Liberals could force Democrats to cede the law and order issue to President Trump. This would give him a devastating additional punch to go with his growing economic one. Effectively, it would give him peace and prosperity to use against Democrats in 2020.
American presidents generally only lose re-election when the economy is poor. In the last century only three elected presidents have done so — Herbert Hoover, Jimmy Carter and George H.W. Bush — and all three were associated with economic troubles. The reason prosperity so overwhelms peace is because America has the luxury of taking domestic peace for granted.
In 1968’s exception, the rule is proved. The economy was growing well but, with civil unrest domestically and Vietnam escalating drastically, Democrats forfeited 1964’s presidential landslide. First, President Lyndon Johnson withdrew from the race; then, Vice President Hubert Humphrey went on to lose to Richard Nixon.
With Republicans’ combined control of Congress and the presidency, and Mr. Trump’s vigorous enforcement of laws rendered dormant under President Obama, the left has pushed back hard. Sanctuary cities and calls for ICE’s abolition exceed simply flouting the law. Increasing public confrontations with Trump officials only add to the image of liberals abandoning law and order.
While the left’s confrontation has been with Mr. Trump, their real pressure has been on elected Democrats. Dependent on liberal support, Democratic officials have little choice but try and appease them.
While persistent pressure has built, it will increase further and faster following November’s midterms. Then the focus turns from the preliminaries to the main event. With myriad midterm elections, the liberals’ impact is diffused. Local races allow for candidates tailored to fit districts and avoid the pressure. Further, because these are legislative contests, Americans’ focus on them is vastly different than on the presidency.
America’s presidential contests are a simultaneity of local elections — all with the same candidates. Considering the left’s rapidly growing influence, the Democrats’ nominee is likely to be liberal. The 2020 presidential election therefore will not be tailored.
Moreover, a presidential contest’s content is vastly different, because a president’s role is vastly different. While Congress makes the law as the nation’s legislature, the president embodies it as the nation’s chief executive. Implementing and enforcing the law, law and order’s responsibility therefore falls to the president.
Combined with this constitutional placement of the law and order function is the enhanced importance America now places in the office. History books propound the theory of three co-equal branches, but their pages expound on the presidency being first among equals.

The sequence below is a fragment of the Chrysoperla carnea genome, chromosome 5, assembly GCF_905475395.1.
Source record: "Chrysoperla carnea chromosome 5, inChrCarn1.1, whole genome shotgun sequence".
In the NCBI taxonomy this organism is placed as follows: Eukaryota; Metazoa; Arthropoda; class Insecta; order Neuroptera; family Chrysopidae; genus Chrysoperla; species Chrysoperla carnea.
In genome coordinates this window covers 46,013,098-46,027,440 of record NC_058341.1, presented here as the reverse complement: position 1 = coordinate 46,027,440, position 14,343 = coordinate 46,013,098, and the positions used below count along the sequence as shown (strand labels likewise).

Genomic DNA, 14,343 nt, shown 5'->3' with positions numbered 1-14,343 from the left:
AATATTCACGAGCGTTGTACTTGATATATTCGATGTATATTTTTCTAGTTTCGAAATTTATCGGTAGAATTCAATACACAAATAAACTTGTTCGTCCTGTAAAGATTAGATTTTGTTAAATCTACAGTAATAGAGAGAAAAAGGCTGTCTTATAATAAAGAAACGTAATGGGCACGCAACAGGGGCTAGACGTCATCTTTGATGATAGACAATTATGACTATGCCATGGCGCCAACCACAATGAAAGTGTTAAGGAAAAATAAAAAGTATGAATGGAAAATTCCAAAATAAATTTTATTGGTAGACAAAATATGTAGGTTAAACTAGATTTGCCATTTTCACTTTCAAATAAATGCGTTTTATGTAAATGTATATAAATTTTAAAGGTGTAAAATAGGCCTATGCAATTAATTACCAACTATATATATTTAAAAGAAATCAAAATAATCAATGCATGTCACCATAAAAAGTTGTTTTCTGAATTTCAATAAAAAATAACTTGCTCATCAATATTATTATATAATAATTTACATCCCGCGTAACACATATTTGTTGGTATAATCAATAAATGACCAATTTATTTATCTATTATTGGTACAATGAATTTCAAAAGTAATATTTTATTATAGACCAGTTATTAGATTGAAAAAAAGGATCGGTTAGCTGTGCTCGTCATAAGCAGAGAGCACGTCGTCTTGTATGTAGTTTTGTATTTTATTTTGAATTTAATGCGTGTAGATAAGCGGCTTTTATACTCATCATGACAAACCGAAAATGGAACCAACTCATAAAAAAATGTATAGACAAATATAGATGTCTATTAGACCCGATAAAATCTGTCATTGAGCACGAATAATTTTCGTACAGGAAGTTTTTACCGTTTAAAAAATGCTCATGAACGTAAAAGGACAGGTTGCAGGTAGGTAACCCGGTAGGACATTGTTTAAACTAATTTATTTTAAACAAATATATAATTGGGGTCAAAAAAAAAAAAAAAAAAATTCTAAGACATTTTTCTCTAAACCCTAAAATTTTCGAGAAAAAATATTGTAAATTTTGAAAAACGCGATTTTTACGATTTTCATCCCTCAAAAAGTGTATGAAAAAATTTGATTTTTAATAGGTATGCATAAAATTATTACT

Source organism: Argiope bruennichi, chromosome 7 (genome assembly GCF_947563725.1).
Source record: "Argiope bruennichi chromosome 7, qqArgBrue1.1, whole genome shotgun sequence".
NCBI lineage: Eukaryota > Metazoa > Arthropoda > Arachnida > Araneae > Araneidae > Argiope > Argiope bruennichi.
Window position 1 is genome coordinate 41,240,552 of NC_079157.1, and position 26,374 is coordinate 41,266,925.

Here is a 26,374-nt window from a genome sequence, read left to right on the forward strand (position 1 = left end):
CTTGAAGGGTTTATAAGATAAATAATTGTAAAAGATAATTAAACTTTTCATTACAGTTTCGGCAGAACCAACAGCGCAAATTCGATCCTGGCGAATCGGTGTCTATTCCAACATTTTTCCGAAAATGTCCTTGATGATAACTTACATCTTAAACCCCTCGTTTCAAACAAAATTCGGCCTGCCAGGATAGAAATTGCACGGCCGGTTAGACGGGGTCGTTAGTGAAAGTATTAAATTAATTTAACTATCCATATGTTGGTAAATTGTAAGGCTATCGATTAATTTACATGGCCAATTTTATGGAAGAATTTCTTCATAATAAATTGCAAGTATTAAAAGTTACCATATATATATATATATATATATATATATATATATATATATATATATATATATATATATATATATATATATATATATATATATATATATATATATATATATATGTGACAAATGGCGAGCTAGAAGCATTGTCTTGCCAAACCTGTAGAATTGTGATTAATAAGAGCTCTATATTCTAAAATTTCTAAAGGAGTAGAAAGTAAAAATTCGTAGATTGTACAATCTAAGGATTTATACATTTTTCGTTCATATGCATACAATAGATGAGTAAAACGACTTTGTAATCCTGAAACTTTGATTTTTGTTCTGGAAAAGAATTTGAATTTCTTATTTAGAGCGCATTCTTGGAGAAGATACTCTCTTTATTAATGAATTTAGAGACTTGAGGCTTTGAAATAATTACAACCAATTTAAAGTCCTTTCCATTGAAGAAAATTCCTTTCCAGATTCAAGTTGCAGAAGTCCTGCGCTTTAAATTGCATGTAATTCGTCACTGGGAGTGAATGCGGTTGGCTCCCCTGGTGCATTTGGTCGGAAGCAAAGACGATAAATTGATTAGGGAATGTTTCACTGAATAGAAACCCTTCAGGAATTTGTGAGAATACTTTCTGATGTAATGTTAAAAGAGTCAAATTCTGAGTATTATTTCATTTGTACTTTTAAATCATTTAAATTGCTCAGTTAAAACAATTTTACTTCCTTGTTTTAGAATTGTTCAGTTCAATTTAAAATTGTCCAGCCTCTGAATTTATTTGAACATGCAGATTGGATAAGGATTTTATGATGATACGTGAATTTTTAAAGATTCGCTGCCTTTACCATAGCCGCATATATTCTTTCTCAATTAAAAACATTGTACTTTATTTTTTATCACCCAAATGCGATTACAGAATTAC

At the same time this heightened office brings law and order to the fore, the left are pressing Democrats to make undoing laws prominent issues. That pressure only increases post-midterms.
Should Democrats fail to retake Congress, expect liberal frustration to add force to their pressure to ignore laws they deem unacceptable.
Should Democrats win either or both bodies of Congress, expect liberal pressure to be greater still. And their frustration may ultimately be even more so. Like conservatives before them, they will encounter the reality that congressional change does not necessarily equal policy changes.
Such frustration ultimately pushed congressional Republicans into perhaps their long struggle’s biggest blunder with President Bill Clinton: Impeachment.
Regardless of their case’s facts, Americans — despite misgivings about the man — defended his office. Republicans’ attack was perceived as one on America’s political system.
Virtually since his inauguration, the left has called for Mr. Trump’s removal. For many liberals today, this is the real reason for their midterm ardor. However, despite the dynamic being the same, the results could be worse for today’s Democrats.
Today’s liberal base is far smaller than the conservative one, thus Democrats would unite a larger faction against their effort than Republicans did two decades ago.
Even avoiding the most pronounced attempt to undo Mr. Trump’s presidency, Democrats find themselves increasingly pushed by their liberal base toward actions that could give Mr. Trump the law and order issue for his re-election. This would be the height of irony for a president liberals see in the opposite light. Even more so would be the outcome: Giving him favorable contrasts on peace, as well as prosperity, could make Mr. Trump virtually impossible to beat.
• J.T. Young served in the Office of Management and Budget and at the Treasury Department.
Copyright © 2018 The Washington Times, LLC.